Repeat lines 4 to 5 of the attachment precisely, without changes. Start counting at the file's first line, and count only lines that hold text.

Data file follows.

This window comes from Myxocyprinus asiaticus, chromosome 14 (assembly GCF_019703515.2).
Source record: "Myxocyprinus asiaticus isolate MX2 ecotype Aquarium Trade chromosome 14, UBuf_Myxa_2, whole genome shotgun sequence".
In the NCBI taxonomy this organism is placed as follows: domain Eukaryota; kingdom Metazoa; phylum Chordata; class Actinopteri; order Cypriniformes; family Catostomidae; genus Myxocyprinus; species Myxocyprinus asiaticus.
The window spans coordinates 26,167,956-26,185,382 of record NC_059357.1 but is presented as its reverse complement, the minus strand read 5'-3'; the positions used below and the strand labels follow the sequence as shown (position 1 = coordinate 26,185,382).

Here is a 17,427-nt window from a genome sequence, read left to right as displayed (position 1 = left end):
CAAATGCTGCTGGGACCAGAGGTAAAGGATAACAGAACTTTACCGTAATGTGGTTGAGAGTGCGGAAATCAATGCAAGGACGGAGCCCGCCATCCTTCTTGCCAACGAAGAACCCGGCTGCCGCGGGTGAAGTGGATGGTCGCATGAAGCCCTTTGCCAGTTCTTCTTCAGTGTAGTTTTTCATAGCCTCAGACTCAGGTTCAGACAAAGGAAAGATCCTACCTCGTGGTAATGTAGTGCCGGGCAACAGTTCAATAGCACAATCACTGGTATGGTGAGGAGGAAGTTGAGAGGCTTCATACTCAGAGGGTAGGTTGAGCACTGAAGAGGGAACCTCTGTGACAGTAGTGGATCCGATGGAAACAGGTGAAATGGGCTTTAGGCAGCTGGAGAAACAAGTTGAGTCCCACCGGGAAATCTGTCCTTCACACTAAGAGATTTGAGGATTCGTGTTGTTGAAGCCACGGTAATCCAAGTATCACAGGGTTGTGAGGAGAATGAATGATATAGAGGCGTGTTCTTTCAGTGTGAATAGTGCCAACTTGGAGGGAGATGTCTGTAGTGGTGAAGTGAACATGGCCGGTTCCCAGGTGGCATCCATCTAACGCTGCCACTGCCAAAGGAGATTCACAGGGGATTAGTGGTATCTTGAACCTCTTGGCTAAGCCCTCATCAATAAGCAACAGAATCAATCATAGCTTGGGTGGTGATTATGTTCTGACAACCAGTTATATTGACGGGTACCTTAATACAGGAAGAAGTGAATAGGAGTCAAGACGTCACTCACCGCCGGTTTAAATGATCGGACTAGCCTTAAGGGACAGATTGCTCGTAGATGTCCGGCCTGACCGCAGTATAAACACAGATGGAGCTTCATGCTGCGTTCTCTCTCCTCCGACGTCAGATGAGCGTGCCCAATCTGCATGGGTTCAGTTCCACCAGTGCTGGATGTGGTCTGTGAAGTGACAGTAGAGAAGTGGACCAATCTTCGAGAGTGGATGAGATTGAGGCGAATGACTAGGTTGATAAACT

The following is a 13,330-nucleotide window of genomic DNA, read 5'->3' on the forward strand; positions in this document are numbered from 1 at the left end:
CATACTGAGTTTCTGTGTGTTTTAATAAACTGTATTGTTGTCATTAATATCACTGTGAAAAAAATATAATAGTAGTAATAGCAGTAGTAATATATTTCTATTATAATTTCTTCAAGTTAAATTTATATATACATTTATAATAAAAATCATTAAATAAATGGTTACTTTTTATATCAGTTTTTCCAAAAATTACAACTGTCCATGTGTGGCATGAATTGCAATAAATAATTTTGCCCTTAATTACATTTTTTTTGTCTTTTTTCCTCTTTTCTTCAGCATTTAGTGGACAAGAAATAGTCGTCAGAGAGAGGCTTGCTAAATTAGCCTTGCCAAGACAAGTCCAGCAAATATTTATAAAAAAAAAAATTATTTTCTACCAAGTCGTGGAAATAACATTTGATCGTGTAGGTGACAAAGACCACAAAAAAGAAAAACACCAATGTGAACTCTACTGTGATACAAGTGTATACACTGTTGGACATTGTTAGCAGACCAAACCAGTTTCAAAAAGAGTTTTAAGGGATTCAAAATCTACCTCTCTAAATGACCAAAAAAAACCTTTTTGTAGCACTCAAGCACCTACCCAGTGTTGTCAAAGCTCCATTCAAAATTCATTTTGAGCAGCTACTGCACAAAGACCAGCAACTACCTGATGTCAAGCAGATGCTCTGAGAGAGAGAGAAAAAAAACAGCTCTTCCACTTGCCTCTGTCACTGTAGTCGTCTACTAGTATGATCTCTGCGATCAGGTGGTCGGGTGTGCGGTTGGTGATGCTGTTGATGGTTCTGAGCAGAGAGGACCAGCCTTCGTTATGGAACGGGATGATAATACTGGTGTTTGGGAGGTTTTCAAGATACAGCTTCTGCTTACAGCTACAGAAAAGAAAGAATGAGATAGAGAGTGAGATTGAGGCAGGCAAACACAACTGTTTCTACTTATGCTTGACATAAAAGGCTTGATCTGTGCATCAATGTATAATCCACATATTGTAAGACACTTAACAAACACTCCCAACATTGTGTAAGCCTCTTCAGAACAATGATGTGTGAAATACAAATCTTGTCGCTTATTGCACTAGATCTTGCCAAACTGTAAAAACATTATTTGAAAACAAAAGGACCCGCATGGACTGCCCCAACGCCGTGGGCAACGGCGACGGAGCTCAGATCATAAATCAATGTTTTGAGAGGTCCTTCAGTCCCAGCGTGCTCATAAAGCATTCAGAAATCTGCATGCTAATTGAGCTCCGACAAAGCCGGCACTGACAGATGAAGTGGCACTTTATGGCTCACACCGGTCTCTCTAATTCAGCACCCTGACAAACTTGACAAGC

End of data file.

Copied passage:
The window spans coordinates 26,167,956-26,185,382 of record NC_059357.1 but is presented as its reverse complement, the minus strand read 5'-3'; the positions used below and the strand labels follow the sequence as shown (position 1 = coordinate 26,185,382).

Here is a 17,427-nt window from a genome sequence, read left to right as displayed (position 1 = left end):